The schedule and participants and other details can be found on the Institute’s microsite.

ECLS 2013: New Approaches and New Questions in Chinese Law

On 19 and 20 September 2013, CSLS and PCMLP will host the annual conference of the Europe-China Law Studies Association. This conference will bring together leading academics, professionals and policymakers working in the area of Chinese law. A provisional programme can be found below. Participation is free, but registration is required as spaces are limited. Please register via e-mail: ecls2013oxford@gmail.com.

The full programme is available here.

The Switch to Digital Television: Is it a Revolution? Does it enhance Democracy?

This will be a book launch for Michael Starks new publication on The Digital Television Revolution- Origins to Outcomes.

Speakers:

Professor Robert Picard, Director of Research, Reuters Institute

Michael Starks, Associate of the PCMLP and author of The Digital Television Revolution – Origins to Outcomes

Mark Thompson, Editor, Open Society Foundations

Panel discussion and book launch, followed by a wine reception

Seminar hosted by the Reuters Institute for the Study of Journalism and the Programme in Comparative Media Law and Policy

Somalia: Media Law in the Absence of a State

As part of the Socio-Legal Studies Seminar Series, Dr Nicole Stremlau presents on Somalia: Media Law in the Absence of a State.

Somalia is often described as ‘lawless’ or ‘the world’s most failed state’, a characterization that overlooks the way law and governance actually works in the absence of a capable central government. This presentation will explore the role of xeer law, or customary law, in regulating media, including both older media, such as poetry, and newer media, such as mobile phones, in Somalia’s complex legal environment. While Somalia remains one of the most dangerous regions of the world for journalists, dozens of radio stations are broadcasting in South-Central Somalia and there is a competitive newspaper industry in Somaliland. In addition, the telecoms industry is booming with some of the best connections and lowest rates on the continent for the internet and mobile phones. What legal frameworks allow technology and media companies to feel confident to invest in Somalia? Various authorities govern media and resolve conflicts across the Somali territories. To understand media ‘law’ in this region we must look beyond the formal state structures.

Free Speech and the Indian Media: Human Rights Concerns in a Globalizing World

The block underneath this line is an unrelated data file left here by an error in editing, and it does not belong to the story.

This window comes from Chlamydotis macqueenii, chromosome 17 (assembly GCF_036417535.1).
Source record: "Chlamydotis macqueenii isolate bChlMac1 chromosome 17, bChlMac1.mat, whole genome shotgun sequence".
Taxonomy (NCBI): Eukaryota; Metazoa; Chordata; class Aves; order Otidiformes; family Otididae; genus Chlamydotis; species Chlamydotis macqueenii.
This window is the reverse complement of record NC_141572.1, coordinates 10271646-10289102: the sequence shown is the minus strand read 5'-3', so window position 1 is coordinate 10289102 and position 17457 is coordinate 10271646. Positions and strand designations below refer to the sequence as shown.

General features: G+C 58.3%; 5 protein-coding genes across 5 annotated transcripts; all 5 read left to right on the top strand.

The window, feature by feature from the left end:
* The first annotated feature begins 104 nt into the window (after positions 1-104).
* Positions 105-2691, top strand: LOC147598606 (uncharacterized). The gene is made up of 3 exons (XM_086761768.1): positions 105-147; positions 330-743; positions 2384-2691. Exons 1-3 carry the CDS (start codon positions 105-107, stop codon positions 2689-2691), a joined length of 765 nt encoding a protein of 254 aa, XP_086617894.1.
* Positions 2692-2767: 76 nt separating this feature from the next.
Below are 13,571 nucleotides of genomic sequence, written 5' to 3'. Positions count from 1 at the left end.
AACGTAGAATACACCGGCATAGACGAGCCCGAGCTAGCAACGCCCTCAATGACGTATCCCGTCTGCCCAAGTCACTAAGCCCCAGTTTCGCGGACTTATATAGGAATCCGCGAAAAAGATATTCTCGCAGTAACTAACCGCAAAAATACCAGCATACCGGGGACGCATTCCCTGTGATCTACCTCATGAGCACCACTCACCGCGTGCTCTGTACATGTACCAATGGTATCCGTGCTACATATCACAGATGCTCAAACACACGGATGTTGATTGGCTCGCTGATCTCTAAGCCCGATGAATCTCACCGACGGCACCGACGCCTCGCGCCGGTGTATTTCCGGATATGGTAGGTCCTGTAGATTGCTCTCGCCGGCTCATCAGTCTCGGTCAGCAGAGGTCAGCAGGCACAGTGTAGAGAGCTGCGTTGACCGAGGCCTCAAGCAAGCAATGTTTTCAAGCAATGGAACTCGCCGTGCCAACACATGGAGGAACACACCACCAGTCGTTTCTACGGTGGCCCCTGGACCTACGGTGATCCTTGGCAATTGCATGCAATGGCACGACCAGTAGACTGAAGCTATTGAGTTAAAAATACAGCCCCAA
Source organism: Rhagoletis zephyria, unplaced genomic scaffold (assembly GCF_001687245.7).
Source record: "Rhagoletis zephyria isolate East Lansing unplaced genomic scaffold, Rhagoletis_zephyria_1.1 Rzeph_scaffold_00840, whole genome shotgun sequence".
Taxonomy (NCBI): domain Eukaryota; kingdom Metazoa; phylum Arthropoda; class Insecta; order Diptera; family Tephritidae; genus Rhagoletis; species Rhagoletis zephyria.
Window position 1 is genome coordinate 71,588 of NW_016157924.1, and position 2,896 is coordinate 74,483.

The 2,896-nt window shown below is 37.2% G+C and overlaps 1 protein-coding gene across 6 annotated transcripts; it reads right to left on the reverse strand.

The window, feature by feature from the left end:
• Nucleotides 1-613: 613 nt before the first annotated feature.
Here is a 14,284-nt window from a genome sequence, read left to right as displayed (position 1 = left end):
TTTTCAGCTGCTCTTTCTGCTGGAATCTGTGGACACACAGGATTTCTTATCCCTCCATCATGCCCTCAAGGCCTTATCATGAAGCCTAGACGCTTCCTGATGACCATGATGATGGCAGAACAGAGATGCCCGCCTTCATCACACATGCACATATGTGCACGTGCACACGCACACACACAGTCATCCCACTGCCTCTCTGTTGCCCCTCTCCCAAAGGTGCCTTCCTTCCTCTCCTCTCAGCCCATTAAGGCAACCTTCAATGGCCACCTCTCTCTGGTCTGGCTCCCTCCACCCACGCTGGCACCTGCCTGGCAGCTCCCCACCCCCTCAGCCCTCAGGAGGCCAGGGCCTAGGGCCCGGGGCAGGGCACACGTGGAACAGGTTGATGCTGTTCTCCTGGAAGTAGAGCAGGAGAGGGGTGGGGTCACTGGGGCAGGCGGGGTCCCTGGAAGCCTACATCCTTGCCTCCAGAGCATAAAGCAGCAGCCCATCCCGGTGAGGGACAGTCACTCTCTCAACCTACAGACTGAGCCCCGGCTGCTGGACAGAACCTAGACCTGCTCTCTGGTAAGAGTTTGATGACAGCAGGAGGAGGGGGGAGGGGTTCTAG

A workshop presented in collaboration with the National Law University, Delhi

After the widely publicised revelations by Edward Snowden, India has been alarmed by the discovery that its move to digital communication has resulted in confidential government information becoming easily accessible to the United States of America. The new digital public sphere which was embraced enthusiastically over the last decade, suddenly looks fragile. It appears that the covert and widespread monitoring may have a chilling effect on speech.

If many now see seemingly-confidential communication on the Internet as vulnerable to intruders, there have also been increasing concerns about more public forms of Internet speech, such as the spread of rumours or images which allegedly incite violence between different communities. The most recent manifestation of this is the Muzaffarnagar violence in India, which has been attributed both to the social media and to inflammatory public speeches. Similar concerns were raised about the role of speech during what was popularly known as the ‘North Eastern Exodus’ in Bangalore. In both situations, the Internet was accused, along with other media, of being responsible for spreading harmful speech.

This panel will engage with these contemporary issues that envelop both the digital and the traditional media. It will look at the effects of surveillance, prior restraints on speech, intermediaries and other key factors on the public sphere. It will also consider, in this context, the relationship of the traditional media with the Internet. This discussion will take place in the backdrop of evolving democratic engagement in India, and the constitutional jurisprudence that attempts to keep pace with it and with developments in communication technology. It will offer comparative perspectives from other countries grappling with similar concerns.

Dangerous Speech and New Methods for Prevention